In your case, since learning French is a priority for your family, I would skip the Greek and Hebrew and concentrate on French. In a few years, if you are able, you can add the Greek, Hebrew, or Latin. Notice I said “if you are able.”
Essential: practice memorization once a day
Nonessential: memorizing random facts divorced from what is important to your family
4. Hearing and Listening
By reading aloud to your child, you teach him the sound of words and develop his vocabulary while enlarging his understanding of the world and developing his imagination. We suggest you read to each child at least two hours a day. Read from a wide variety of good literature: biographies and historical fiction. Include books on science, geography, art, music, and history. Audio books can be substituted for the parent reading, as necessary.
You can develop your child’s idea of the continuity of history by making a time line of the things you read. Tape a long piece of paper to the wall where he will see it every day and mark it off in centuries. When you read about the life of Bach, mark his birth and death on the time line. When you read about the invention of the printing press, mark that point on the time line.
So you see, your science and history will be covered by your read-alouds (or what you choose for the child to read). You can include simple projects to go along with your reading, similar to what is included in the Five in a Row curriculum.
Essential: read aloud two hours per day or use audio books
Nonessential: formal history or science curricula
5. Family Worship
With regular family worship, the mind is developed along spiritual and moral lines in a way which cannot be accomplished by Bible workbooks.
A method of Bible study we suggest that is profitable is to have someone read a passage of Scripture (the NKJV is a translation suitable for children), then have everyone in the family ask at least one question about the passage. Before age ten, you may expect a child to ask mostly grammar-level questions of fact. By age 13 he will ask more logic level questions of theory, and by age 16 he will ask more rhetoric-level questions of practice.
Essential: regular family worship
Nonessential: Bible study curricula; children’s Bibles
6. Arts and Crafts
Young children learn more through their senses. They need more hands-on manipulatives before age ten. Give them plenty of time to experiment with art and crafts. In the main room of your house, or wherever it is you spend the most time, keep a low shelf stocked with good-quality colored pencils, paints, clay, paper, scissors, glue, wallpaper sample books, fabric sample books, different kinds of crayons, sewing supplies, etc. along with a small table with chairs.
Children can easily work on their projects while you read to them or they listen to audio books. Younger children can do crafts while the older ones are being helped with math or science.
Essential: good quality art and craft supplies readily available to the child
Nonessential: a Better Homes and Gardens home
7. Field Trips
Take lots of field trips. Early on, get into the habit of visiting the library on a weekly basis.
When the child is four or five, begin attending your local Science and Engineering Fair. Observe all of the different kinds of projects and experiments. Encourage the child to think of what kind of experiment he could enter when he’s 13 (in the logic stage).
Take time to attend concerts and plays, museums and exhibits. Visit workplaces. Give him experiences from which to build his understanding of the world; experiences he will draw upon and perhaps revisit when he is older.
Essential: use field trips and other experiences to expand your child’s world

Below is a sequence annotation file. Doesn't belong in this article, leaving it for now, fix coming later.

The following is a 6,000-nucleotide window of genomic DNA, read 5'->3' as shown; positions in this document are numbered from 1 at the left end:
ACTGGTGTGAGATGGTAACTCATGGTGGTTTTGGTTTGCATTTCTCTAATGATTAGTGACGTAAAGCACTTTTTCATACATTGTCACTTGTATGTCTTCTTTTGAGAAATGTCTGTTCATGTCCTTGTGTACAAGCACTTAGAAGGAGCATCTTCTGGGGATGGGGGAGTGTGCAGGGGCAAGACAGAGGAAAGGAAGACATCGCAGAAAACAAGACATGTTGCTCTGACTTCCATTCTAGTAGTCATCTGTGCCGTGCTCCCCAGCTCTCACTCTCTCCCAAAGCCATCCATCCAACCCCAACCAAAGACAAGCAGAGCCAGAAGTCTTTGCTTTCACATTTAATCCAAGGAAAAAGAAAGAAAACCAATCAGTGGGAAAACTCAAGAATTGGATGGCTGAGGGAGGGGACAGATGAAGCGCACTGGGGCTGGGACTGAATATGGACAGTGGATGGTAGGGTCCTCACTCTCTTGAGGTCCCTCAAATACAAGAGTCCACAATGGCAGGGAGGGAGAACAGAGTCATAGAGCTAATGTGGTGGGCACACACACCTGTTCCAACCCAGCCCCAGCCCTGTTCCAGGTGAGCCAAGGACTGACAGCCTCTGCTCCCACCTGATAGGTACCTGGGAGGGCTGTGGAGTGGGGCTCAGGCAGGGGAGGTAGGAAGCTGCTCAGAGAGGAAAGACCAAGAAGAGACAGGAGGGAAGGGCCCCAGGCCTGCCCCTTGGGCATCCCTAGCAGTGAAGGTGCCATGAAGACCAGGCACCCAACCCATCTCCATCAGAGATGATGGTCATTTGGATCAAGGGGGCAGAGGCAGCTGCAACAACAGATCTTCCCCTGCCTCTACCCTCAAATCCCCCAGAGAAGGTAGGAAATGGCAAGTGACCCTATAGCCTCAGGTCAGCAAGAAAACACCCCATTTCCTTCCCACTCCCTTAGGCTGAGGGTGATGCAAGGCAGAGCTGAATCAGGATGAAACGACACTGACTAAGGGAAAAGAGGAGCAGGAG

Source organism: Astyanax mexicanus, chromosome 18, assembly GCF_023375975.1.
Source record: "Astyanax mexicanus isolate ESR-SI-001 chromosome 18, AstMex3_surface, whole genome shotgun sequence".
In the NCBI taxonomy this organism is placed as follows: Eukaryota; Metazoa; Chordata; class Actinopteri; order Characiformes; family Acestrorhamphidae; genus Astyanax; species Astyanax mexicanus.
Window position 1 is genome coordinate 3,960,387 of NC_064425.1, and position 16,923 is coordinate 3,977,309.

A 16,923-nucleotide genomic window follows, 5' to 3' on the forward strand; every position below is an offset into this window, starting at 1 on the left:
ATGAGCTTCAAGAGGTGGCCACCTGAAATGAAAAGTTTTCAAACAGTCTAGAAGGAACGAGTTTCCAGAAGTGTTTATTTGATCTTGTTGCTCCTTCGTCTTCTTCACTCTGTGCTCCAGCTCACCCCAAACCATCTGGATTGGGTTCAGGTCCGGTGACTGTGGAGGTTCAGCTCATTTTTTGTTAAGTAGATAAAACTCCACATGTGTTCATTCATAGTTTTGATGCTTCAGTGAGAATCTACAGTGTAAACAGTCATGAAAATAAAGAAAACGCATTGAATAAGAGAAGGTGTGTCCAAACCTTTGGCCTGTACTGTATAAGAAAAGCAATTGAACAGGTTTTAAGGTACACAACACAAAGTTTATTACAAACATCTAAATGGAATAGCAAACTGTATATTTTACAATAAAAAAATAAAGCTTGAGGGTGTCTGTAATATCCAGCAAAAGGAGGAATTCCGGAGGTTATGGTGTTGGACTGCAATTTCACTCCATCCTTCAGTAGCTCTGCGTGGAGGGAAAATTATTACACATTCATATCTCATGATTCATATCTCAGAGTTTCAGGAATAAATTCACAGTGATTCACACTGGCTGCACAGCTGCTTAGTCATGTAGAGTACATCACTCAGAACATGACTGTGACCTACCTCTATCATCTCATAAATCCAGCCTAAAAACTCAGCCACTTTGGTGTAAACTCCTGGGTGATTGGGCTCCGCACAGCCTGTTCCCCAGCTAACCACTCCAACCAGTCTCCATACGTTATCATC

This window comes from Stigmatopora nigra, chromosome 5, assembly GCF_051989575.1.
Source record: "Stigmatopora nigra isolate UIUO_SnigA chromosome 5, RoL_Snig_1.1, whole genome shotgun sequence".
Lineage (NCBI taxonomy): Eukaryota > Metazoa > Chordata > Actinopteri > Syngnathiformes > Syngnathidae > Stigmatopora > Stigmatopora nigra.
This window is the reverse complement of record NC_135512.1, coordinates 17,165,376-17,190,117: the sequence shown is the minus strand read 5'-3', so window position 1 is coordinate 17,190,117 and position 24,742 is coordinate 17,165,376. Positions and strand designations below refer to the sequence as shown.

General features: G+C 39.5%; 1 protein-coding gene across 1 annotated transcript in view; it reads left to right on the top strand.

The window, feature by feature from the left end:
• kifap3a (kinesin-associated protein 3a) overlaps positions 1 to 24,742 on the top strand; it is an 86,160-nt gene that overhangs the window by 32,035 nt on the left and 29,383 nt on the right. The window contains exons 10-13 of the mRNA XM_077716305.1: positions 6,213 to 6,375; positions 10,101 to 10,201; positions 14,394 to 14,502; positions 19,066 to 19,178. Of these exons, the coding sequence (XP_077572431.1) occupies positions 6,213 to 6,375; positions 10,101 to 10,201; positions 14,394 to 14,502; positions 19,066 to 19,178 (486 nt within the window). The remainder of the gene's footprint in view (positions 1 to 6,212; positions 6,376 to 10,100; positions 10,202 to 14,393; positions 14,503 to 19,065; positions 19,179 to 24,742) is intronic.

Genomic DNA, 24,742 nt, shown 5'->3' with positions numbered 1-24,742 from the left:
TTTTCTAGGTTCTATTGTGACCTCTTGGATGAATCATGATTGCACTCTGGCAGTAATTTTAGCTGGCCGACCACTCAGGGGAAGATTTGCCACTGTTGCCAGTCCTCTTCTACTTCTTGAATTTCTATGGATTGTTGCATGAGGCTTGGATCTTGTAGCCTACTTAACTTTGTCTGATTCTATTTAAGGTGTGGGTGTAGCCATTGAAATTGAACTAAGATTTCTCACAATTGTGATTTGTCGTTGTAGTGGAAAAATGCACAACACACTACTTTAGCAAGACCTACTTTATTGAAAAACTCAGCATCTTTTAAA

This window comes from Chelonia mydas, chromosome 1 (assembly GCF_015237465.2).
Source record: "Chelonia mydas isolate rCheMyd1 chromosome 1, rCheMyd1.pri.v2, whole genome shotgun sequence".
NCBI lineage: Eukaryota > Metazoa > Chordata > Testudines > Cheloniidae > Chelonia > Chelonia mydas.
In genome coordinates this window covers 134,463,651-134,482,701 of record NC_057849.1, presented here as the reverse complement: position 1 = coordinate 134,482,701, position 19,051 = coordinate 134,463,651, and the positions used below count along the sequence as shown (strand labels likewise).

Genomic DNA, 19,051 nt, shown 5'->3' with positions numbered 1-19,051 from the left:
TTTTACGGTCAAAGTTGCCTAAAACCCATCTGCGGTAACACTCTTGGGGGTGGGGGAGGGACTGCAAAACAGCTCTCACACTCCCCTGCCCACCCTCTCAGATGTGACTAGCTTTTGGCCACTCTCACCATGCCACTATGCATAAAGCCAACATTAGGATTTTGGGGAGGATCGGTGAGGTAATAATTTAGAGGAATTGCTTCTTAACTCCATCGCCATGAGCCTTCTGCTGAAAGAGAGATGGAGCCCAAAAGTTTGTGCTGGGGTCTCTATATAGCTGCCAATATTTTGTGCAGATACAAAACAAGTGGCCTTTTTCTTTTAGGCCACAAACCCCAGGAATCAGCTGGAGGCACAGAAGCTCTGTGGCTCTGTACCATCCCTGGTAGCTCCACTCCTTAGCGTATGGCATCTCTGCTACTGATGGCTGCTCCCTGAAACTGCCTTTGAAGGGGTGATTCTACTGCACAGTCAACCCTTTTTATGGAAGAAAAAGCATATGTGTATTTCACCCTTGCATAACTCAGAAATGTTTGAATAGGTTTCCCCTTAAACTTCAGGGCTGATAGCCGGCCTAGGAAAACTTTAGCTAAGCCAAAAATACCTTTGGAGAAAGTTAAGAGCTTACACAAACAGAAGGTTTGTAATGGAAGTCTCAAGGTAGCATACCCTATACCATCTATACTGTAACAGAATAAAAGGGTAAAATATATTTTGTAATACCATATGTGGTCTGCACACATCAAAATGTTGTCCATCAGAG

Nonessential: field trips in a cyber world
8. Work and Service
Help your child develop a love for work and service. From the time a child is able to walk and talk, he should be given regular chores to perform. We’re not talking about just feeding the dog or making his bed. A five-year-old is quite capable of putting the dishes and laundry away. A ten-year-old can prepare simple meals from start to finish. Children of all ages can straighten a house. The mother should never pick up anything off the floor. Your goal should be that by the time a child is in his teens he will be able to take over the running of the household.
Along with work, children should be taught to serve. One way we helped our children learn to serve was by visiting nursing home residents on a regular basis.
Essential: chore schedules which are clear and understood by the child
Nonessential: parent cleaning up toys while child is idle
Children need parents to discipline them, or they will never learn self-discipline. If the child does not develop self-discipline, he will fail in many things including the academics you are preparing him for.
Ask yourself, “Do I speak to my child in a loving and respectful tone?” “Am I satisfied with the obedience of my children? Do I enjoy being around my children? Do my children honor and respect me?” If your answer is, “No,” to any of these questions, perhaps you should re-evaluate your priorities.
Essential: do all things with love
Nonessential: harsh communication by the parent
Give the child plenty of time to explore and play. Don’t buy “toy store” toys (they’re expensive and are usually forgotten after the newness wears off). Invest in real things. Garage sales and auctions are an unending source for things like sewing machines, small tools for working in the garden, hammers, nails, and things for building, and maybe some wooden blocks and dress-up clothes. Buy tools for exploring (a good microscope, telescope, binoculars, dissecting equipment, basic chemistry equipment, etc.), not toys for adoring. Teach your children how to use them responsibly (safe, neat, and orderly – clean up when you’re done), and make them readily available for when your children want to use them.
Make sure much of their playtime is spent outdoors. If I had it to do over, I’d try for the goal of two hours of free play outside each day. “Explore what childhood might look like if the amount of time kids spend outside rivaled what the amount of time they spend in front of screens.” —1000 Hours Outside
Essential: Two hours per day of outdoor play
Nonessential: playing in a cyber world
You’ll notice we do not include formal math or formal grammar. We have written elsewhere about this subject, so I won’t say more here. Concerning grammar, our language arts recommendations for before age ten are reading aloud, copywork, memorization, and narration as described above.